When I find myself stuck coping with success or failure, I rewatch author Elizabeth Gilbert’s TED talk Success, Failure and the Drive to Keep Creating in which she discusses how she handled the pressure to follow up her best selling novel Eat, Pray, Love, by realizing that she “will always be safe from the random hurricanes of outcome as long as [she] never [forgets] where [she] rightfully lives” in her writing. Sometimes I catch myself stressing over the long time I take to finish essays or short stories, making myself feel like my slow process undermines my creativity. However, I remind myself that, while it may take me six months to feel proud of a personal essay, Adele took four years to make 25, Bo Burnham took 3 years to make is comedy special what, and author Chimamanda Ngozi Adiche took 5 years to write Americanah. Instead of forcing themselves to create work they knew was not good for the sake of demand, all these artists decided to wait. Perhaps, because though they are amazing and talented, like you and me they are humans, in need of time to get their work right.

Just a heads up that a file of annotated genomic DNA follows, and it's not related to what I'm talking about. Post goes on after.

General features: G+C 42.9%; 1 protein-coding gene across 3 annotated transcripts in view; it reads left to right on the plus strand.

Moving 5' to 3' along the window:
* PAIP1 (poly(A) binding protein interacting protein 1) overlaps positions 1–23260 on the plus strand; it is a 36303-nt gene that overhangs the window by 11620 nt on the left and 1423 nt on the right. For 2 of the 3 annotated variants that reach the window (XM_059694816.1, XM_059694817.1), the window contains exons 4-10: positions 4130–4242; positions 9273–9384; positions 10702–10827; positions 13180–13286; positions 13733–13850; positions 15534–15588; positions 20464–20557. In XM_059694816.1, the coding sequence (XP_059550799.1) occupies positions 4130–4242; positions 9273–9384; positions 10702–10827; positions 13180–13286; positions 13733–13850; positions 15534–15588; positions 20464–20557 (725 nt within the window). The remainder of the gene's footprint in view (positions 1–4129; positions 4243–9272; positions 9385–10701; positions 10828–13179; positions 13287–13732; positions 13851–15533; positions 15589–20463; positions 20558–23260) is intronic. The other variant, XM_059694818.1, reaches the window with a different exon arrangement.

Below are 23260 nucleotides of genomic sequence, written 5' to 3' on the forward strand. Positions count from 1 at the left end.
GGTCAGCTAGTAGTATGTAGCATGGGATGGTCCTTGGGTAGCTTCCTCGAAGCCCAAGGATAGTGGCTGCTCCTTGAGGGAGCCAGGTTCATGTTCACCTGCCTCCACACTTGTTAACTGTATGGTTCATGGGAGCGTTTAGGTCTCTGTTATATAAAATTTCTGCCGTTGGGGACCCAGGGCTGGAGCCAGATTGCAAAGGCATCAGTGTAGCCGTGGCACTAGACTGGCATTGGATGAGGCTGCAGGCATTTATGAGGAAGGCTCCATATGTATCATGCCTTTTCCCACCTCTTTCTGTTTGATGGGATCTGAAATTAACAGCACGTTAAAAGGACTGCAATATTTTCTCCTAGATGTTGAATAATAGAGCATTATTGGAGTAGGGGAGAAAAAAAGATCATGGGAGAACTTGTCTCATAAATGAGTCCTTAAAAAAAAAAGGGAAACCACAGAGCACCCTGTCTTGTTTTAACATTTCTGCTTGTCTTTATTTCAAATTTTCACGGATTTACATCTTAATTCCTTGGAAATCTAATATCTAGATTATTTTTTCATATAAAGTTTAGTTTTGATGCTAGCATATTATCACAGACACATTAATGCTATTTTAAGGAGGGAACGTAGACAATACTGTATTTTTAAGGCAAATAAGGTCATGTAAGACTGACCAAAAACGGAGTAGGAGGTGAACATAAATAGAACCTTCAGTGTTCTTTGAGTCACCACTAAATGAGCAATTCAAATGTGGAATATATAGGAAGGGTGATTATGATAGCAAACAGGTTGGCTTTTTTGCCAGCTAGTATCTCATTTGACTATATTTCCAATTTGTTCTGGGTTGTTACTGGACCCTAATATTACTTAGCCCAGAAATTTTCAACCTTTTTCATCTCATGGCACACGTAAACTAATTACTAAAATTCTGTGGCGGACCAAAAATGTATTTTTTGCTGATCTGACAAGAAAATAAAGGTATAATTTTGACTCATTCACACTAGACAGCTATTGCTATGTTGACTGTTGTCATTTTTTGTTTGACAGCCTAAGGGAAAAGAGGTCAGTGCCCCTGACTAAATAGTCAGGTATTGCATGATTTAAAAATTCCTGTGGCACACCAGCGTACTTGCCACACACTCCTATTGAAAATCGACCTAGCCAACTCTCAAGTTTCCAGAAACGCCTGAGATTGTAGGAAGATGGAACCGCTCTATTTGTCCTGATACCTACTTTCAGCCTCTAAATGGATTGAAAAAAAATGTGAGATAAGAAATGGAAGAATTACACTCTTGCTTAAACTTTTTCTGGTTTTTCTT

Sophie is a first year college student and an aspiring writer. When she’s not writing for Pop Culture Puke, Sophie enjoys discovering herself through BuzzFeed quizzes. You can read more of her writing here!
Megan Fox is a vintage enthusiast living in Minneapolis, hugging kittens and stomping on the patriarchy in big black boots. Check out her music projects here and here, and check out her Instagram here.